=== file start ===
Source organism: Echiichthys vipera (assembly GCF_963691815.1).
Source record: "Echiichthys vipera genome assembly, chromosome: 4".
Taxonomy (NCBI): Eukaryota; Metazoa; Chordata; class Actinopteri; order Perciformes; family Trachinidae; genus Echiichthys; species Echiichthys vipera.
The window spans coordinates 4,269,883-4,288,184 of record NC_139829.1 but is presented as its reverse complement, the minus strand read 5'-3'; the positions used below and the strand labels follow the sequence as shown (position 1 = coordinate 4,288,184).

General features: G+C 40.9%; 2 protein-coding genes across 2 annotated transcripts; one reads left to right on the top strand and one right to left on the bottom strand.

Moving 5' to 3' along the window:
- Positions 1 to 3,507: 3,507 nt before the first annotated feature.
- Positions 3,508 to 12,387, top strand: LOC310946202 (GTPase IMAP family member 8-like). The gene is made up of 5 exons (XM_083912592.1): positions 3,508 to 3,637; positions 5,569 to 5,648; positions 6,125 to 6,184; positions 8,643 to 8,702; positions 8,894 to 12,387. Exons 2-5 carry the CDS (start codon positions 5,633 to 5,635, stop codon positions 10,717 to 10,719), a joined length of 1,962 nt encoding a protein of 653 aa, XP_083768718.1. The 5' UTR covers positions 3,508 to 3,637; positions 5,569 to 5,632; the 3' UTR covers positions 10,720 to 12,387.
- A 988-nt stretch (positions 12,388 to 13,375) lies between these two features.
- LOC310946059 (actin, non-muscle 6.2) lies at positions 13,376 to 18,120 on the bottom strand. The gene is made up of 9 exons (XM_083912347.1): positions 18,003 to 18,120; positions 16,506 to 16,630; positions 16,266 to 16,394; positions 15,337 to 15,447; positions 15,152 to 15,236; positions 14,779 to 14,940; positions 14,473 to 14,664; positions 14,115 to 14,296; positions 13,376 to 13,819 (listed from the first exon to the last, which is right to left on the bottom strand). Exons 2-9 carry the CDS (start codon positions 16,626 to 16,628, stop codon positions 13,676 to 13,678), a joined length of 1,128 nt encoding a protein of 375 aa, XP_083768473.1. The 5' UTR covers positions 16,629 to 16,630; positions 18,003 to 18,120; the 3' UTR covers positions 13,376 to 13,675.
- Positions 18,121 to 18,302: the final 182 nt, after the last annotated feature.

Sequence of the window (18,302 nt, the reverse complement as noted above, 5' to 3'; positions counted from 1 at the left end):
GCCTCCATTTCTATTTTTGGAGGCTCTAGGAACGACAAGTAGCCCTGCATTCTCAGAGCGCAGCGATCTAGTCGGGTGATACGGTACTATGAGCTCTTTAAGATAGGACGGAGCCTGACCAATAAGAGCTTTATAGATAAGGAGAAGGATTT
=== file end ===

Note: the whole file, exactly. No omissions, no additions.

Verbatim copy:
Source organism: Echiichthys vipera (assembly GCF_963691815.1).
Source record: "Echiichthys vipera genome assembly, chromosome: 4".
Taxonomy (NCBI): Eukaryota; Metazoa; Chordata; class Actinopteri; order Perciformes; family Trachinidae; genus Echiichthys; species Echiichthys vipera.
The window spans coordinates 4,269,883-4,288,184 of record NC_139829.1 but is presented as its reverse complement, the minus strand read 5'-3'; the positions used below and the strand labels follow the sequence as shown (position 1 = coordinate 4,288,184).

General features: G+C 40.9%; 2 protein-coding genes across 2 annotated transcripts; one reads left to right on the top strand and one right to left on the bottom strand.

Moving 5' to 3' along the window:
- Positions 1 to 3,507: 3,507 nt before the first annotated feature.
- Positions 3,508 to 12,387, top strand: LOC310946202 (GTPase IMAP family member 8-like). The gene is made up of 5 exons (XM_083912592.1): positions 3,508 to 3,637; positions 5,569 to 5,648; positions 6,125 to 6,184; positions 8,643 to 8,702; positions 8,894 to 12,387. Exons 2-5 carry the CDS (start codon positions 5,633 to 5,635, stop codon positions 10,717 to 10,719), a joined length of 1,962 nt encoding a protein of 653 aa, XP_083768718.1. The 5' UTR covers positions 3,508 to 3,637; positions 5,569 to 5,632; the 3' UTR covers positions 10,720 to 12,387.
- A 988-nt stretch (positions 12,388 to 13,375) lies between these two features.
- LOC310946059 (actin, non-muscle 6.2) lies at positions 13,376 to 18,120 on the bottom strand. The gene is made up of 9 exons (XM_083912347.1): positions 18,003 to 18,120; positions 16,506 to 16,630; positions 16,266 to 16,394; positions 15,337 to 15,447; positions 15,152 to 15,236; positions 14,779 to 14,940; positions 14,473 to 14,664; positions 14,115 to 14,296; positions 13,376 to 13,819 (listed from the first exon to the last, which is right to left on the bottom strand). Exons 2-9 carry the CDS (start codon positions 16,626 to 16,628, stop codon positions 13,676 to 13,678), a joined length of 1,128 nt encoding a protein of 375 aa, XP_083768473.1. The 5' UTR covers positions 16,629 to 16,630; positions 18,003 to 18,120; the 3' UTR covers positions 13,376 to 13,675.
- Positions 18,121 to 18,302: the final 182 nt, after the last annotated feature.

Sequence of the window (18,302 nt, the reverse complement as noted above, 5' to 3'; positions counted from 1 at the left end):
GCCTCCATTTCTATTTTTGGAGGCTCTAGGAACGACAAGTAGCCCTGCATTCTCAGAGCGCAGCGATCTAGTCGGGTGATACGGTACTATGAGCTCTTTAAGATAGGACGGAGCCTGACCAATAAGAGCTTTATAGATAAGGAGAAGGATTT